How To Avoid Mosquito Bites

Infectious Diseases

How To Avoid Mosquito Bites and Best Insect Repellants

It’s important to know how to avoid mosquito bites and a little preparation here goes along way.

It’s almost cottage season and tons of families are heading up north to enjoy the outdoors with their families. One way to make your cottage experience more enjoyable – minimize exposure to insect bites. Mosquitoes and ticks are very prevalent this time of year, and though their bites are usually harmless, some insects can carry diseases such as Lyme Disease.

One way to make your cottage experience more enjoyable – minimize exposure to insect bites

mosquito-1How to avoid mosquito bites:

  • Avoid outdoor activity between dusk and dawn
  • Get rid of standing water around your property, as this is where mosquitos live and breed
  • Wear light colored long pants and shirts
  • Tuck shirts into pants and pant legs into socks
  • Keep kids covered with fine mesh netting when possible
  • Use insect repellent

What kind of repellent is safe?

In Canada all insect repellents are reviewed by a regulatory agency before they can be sold. Options include: DEET, oil of citronella, soybean, eucalyptus or lemon, p-menthane 3,8 diol (PMD), or icaridin/picaridin.

 

According to Health Canada, children younger than 6 months should avoid DEET use

What is the best insect repellent?

DEET has been found to be the most effective product in preventing insect bites. DEET (N,N-diethyl-meta-toluamide) is a chemical that biting insects try to avoid. The amount of DEET in a product is listed as a percent. The higher the percentage of DEET, the longer the duration of protection from bites is.

mosquito-2According to Health Canada, children younger than 6 months should avoid DEET use. Instead keep clothing long and light colored. Your child should be covered with a fine mesh cover when in a stroller or playpen. Children 6 months – 2 years of age can use up to 10% DEET once a day. This should provide bite protection for up to 4 hours. Children older than 2 years can use 10% DEET up to 3 times a day safely. Adolescents and adults can use products with up to 30% DEET. I recommend pregnant and breastfeeding mothers avoid DEET products until further research is conducted.

Alternative chemical repellents include 20% Icaridin/picaridin , which are considered safe in children over age 6 months. It can provide bite protection for up to 5 hours.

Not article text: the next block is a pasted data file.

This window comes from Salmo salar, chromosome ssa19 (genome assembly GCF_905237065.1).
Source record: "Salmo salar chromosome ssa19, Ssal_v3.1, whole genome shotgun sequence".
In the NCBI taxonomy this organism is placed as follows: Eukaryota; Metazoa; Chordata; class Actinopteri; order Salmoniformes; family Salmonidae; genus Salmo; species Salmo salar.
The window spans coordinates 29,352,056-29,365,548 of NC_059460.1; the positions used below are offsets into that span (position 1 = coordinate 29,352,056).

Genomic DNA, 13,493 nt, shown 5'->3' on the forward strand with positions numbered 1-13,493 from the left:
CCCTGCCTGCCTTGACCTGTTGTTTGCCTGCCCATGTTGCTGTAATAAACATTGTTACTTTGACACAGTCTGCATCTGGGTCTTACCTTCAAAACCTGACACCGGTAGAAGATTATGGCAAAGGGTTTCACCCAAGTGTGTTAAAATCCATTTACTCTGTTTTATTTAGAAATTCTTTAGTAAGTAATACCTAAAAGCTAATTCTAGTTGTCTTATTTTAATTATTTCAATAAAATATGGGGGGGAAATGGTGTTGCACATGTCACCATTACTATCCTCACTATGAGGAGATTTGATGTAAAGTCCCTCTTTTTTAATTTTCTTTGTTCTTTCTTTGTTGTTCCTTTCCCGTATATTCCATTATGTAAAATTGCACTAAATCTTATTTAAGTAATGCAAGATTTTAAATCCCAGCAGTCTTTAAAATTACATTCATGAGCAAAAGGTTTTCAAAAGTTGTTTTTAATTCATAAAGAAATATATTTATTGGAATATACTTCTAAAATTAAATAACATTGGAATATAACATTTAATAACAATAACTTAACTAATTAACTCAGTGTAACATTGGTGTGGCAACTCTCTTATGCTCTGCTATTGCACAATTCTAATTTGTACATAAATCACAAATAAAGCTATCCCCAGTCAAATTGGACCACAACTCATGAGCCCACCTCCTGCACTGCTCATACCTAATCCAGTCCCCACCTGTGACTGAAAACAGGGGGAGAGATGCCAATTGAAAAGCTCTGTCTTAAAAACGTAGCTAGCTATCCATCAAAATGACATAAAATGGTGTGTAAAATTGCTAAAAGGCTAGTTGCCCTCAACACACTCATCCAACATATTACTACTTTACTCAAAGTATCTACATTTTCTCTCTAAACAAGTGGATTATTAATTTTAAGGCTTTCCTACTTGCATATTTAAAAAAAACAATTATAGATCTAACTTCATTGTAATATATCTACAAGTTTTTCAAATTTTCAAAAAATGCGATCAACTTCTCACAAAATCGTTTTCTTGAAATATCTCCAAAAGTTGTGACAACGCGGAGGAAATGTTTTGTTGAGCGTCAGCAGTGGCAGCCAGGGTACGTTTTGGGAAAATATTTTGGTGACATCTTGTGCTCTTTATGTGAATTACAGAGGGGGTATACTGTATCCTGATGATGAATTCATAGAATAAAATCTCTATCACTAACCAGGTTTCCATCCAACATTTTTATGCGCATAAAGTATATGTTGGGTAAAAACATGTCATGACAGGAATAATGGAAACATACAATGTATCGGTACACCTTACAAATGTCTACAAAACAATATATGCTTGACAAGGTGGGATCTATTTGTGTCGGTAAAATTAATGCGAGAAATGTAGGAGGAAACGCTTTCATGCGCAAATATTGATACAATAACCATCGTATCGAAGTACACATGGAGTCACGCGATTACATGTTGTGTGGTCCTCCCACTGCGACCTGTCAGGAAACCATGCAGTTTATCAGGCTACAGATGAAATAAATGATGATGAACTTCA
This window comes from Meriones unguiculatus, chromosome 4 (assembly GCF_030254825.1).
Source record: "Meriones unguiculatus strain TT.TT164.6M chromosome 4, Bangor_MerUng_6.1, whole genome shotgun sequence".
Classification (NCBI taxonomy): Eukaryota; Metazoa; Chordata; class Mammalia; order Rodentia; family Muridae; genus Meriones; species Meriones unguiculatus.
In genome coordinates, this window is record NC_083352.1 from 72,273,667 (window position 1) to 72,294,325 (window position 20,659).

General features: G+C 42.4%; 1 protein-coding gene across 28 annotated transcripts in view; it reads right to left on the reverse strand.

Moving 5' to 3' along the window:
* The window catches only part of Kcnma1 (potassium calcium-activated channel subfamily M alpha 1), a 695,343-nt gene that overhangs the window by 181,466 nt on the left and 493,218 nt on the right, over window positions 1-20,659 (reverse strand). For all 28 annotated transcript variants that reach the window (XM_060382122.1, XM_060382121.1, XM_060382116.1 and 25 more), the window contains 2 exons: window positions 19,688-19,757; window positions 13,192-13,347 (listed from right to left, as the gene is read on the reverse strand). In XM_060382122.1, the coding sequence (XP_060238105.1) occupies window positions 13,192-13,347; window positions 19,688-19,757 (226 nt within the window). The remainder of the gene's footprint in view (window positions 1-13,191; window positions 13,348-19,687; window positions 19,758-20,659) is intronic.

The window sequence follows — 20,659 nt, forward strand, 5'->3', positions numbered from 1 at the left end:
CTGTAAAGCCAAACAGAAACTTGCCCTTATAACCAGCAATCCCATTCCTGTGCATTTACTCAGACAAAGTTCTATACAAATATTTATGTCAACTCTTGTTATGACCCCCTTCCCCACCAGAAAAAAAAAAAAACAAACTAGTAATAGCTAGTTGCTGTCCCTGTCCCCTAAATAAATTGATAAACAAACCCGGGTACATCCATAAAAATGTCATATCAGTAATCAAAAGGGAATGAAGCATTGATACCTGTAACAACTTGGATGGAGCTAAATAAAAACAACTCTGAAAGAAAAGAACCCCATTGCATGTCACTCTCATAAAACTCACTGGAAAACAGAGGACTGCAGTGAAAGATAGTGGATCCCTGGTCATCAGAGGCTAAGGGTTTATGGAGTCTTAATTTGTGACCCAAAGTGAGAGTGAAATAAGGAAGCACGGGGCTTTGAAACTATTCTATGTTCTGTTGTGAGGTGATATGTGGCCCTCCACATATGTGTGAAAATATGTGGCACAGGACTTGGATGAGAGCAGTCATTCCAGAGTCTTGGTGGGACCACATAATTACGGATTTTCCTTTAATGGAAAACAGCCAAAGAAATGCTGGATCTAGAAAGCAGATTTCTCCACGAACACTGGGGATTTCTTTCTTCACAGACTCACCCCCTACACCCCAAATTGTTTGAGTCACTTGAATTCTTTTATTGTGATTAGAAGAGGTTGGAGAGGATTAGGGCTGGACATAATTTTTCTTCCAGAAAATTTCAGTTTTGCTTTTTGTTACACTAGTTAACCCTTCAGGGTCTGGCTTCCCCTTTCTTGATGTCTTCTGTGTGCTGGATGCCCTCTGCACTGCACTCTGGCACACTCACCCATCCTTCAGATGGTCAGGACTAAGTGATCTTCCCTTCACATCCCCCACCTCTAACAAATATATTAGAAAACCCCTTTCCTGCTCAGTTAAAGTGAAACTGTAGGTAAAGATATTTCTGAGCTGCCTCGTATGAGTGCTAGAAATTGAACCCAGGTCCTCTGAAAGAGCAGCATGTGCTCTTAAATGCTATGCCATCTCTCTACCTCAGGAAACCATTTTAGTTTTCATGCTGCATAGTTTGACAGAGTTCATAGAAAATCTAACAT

I wish that natural repellents worked as well as DEET, but insects don’t seem to avoid them as much.

‘Natural’ repellents

I wish that natural repellents worked as well as DEET, but insects don’t seem to avoid them as much. Many natural products do not protect against tick bites. They may cause skin or eye irritation and many aren’t safe for use in children younger than 2 years.

Please note, oil of eucalyptus should not be used in children younger than 3 years of age as it can be toxic. Citronella should not be applied to the skin of children younger than 2 years.

Are there any safe mosquito repellent for babies?

The short answer is ‘no’. There are no known safe and effective insect repellents for children younger than 6 months. For these children you want to avoid bites with physical methods such as clothing and mesh coverings.

How to apply safely

  • Children younger than 10 years should not apply their own repellent.
  • Only spray in a well ventilated area to avoid inhalation
  • Don’t apply to your children’s’ hands, or spray near the eyes
  • Do not spray on sunburned skin
  • Ensure you also use sunblock during the day
  • Reapply after swimming

Interesting Mosquito Facts and What To Put On Mosquito Bites.

Everything You Need to Know About the Zika Virus.

The general information provided on the Website is for informational purposes and is not medical advice.

Do NOT use this Website for medical emergencies.

If you have a medical emergency, call a physician or qualified healthcare provider, or CALL 911 immediately. Under no circumstances should you attempt self-treatment based on anything you have seen or read on this Website. Always seek the advice of your physician or other licensed and qualified health provider in your jurisdiction concerning any questions you may have regarding any information obtained from this Website and any medical condition you believe may be relevant to you or to someone else. Never disregard professional medical advice or delay in seeking it because of something you have read on this Website.

Dina M. Kulik, MD, FRCPC, PEM

About Dina M. Kulik, MD, FRCPC, PEM

Dina is a wife, mother of 4, and adrenaline junky. She loves to share children’s health information from her professional and personal experience. More About Dr Dina.

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